Today, there are also dedicated gateways that connect advanced VRV / VRF and Split HVAC Systems with Home Automation and BMS (Building Management Systems) controllers for centralized control and monitoring, obviating the need to purchase more complex and expensive HVAC systems. In addition, such gateway solutions are capable of providing remote control operation of all HVAC indoor units over the internet incorporating a simple and friendly user interface.[3]

History

It was natural that the first HVAC controllers would be pneumatic since engineers understood fluid control. Thus, mechanical engineers could use their experience with the properties of steam and air to control the flow of heated or cooled air.

After the control of air flow and temperature was standardized, the use of electromechanical relays in ladder logic to switch dampers became standardized. Eventually, the relays became electronic switches, as transistors eventually could handle greater current loads. By 1985, pneumatic controls could no longer compete with this new technology although pneumatic control systems (sometimes decades old) are still common in many older buildings.[4]

By the year 2000, computerized controllers were common. Today, some of these controllers can even be accessed by web browsers, which need no longer be in the same building as the HVAC equipment. This allows some economies of scale, as a single operations center can easily monitor multiple buildings.

See also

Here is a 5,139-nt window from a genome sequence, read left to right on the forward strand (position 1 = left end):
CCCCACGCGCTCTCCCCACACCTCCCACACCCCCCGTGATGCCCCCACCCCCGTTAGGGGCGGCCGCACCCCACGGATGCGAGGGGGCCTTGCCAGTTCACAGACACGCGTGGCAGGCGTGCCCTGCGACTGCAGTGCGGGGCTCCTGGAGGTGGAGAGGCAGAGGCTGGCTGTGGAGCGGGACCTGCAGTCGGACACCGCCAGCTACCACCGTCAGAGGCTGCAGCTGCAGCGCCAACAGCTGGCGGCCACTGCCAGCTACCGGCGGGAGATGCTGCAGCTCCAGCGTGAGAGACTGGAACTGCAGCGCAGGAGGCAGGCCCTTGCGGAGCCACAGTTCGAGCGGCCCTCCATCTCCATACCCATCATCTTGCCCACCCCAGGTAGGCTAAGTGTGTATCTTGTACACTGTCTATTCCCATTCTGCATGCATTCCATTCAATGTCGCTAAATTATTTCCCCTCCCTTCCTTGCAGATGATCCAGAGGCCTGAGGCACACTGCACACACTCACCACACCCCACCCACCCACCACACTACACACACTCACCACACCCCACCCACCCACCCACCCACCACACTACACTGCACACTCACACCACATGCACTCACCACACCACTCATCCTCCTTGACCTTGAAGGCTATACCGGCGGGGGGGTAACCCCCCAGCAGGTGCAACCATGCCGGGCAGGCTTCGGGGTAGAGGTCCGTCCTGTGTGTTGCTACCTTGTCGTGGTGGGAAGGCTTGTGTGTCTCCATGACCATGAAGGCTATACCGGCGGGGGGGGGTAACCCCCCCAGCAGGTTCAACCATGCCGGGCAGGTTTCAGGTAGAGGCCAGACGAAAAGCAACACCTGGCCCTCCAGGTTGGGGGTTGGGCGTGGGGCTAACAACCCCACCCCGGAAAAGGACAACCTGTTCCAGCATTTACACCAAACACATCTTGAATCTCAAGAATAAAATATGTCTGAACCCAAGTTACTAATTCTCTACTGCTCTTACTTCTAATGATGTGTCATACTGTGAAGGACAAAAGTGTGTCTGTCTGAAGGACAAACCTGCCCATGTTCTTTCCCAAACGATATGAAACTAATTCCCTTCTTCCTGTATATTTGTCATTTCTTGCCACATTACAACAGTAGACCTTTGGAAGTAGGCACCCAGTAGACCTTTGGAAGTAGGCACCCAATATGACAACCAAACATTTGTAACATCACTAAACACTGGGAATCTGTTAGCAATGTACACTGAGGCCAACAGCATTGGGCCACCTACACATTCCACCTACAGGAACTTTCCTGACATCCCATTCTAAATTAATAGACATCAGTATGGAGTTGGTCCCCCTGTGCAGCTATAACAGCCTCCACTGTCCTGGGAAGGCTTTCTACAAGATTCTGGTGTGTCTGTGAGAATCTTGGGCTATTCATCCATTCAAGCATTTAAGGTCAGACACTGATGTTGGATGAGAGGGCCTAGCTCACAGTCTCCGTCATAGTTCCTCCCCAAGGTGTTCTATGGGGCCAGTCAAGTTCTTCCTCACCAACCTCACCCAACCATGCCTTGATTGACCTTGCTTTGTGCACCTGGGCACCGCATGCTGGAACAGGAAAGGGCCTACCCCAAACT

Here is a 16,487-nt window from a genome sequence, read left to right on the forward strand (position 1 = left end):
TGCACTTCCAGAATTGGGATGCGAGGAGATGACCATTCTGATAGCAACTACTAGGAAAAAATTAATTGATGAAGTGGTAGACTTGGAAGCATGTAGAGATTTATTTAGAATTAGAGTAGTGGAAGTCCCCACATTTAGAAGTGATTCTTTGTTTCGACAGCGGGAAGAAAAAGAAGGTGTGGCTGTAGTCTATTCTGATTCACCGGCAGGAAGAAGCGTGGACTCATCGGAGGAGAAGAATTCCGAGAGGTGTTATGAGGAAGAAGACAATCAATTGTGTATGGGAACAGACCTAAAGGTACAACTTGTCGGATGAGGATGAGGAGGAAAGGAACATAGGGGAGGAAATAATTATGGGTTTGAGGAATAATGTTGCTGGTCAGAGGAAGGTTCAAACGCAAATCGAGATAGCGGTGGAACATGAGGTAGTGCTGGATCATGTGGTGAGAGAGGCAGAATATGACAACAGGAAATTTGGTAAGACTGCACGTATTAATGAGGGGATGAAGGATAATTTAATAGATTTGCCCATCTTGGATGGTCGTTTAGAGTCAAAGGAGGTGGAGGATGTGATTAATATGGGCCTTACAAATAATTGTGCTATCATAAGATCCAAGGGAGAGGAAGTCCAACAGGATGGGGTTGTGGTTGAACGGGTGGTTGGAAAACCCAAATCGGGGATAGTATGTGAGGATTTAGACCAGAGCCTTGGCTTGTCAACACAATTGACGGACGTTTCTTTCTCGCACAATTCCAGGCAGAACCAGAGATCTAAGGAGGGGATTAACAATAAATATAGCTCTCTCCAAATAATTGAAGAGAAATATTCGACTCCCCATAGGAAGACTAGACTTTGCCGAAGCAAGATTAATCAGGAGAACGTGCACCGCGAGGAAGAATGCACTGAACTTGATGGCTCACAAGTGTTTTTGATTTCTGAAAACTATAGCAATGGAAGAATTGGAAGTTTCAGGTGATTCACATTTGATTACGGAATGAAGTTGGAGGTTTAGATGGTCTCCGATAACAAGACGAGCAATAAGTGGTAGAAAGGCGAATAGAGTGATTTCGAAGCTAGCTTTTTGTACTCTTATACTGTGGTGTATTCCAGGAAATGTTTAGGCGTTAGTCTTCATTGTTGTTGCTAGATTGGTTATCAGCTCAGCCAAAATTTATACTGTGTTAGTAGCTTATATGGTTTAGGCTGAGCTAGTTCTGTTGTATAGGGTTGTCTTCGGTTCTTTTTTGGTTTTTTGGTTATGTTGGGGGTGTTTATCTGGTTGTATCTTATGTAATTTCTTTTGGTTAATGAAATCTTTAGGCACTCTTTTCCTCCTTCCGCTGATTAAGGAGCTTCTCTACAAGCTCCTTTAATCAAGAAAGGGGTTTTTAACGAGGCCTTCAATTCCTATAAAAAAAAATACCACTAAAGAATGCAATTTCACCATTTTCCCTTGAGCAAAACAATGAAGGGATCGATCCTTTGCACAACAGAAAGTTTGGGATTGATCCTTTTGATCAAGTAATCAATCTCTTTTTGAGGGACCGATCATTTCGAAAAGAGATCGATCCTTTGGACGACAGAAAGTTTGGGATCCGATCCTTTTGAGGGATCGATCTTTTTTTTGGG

References

  1. ^ Role on DDC Systems in Building Commissioning
  2. ^ KMC Controls. "Understanding Building Automation and Control Systems". Retrieved 22 April 2013. 
  3. ^ "CEDIA Find: Cool Automation Integrates Smart Air Conditioners with Third-Party Control Systems". CEPro. Retrieved 16 Jun 2015. 
  4. ^ KMC Controls. "Pneumatic to Digital: Open System Conversions" (PDF). Retrieved 5 October 2015. 
This article was sourced from Creative Commons Attribution-ShareAlike License; additional terms may apply. World Heritage Encyclopedia content is assembled from numerous content providers, Open Access Publishing, and in compliance with The Fair Access to Science and Technology Research Act (FASTR), Wikimedia Foundation, Inc., Public Library of Science, The Encyclopedia of Life, Open Book Publishers (OBP), PubMed, U.S. National Library of Medicine, National Center for Biotechnology Information, U.S. National Library of Medicine, National Institutes of Health (NIH), U.S. Department of Health & Human Services, and USA.gov, which sources content from all federal, state, local, tribal, and territorial government publication portals (.gov, .mil, .edu). Funding for USA.gov and content contributors is made possible from the U.S. Congress, E-Government Act of 2002.
 
Crowd sourced content that is contributed to World Heritage Encyclopedia is peer reviewed and edited by our editorial staff to ensure quality scholarly research articles.
 
By using this site, you agree to the Terms of Use and Privacy Policy. World Heritage Encyclopedia™ is a registered trademark of the World Public Library Association, a non-profit organization.
 



Copyright © World Library Foundation. All rights reserved. eBooks from World eBook Library are sponsored by the World Library Foundation,
a 501c(4) Member's Support Non-Profit Organization, and is NOT affiliated with any governmental agency or department.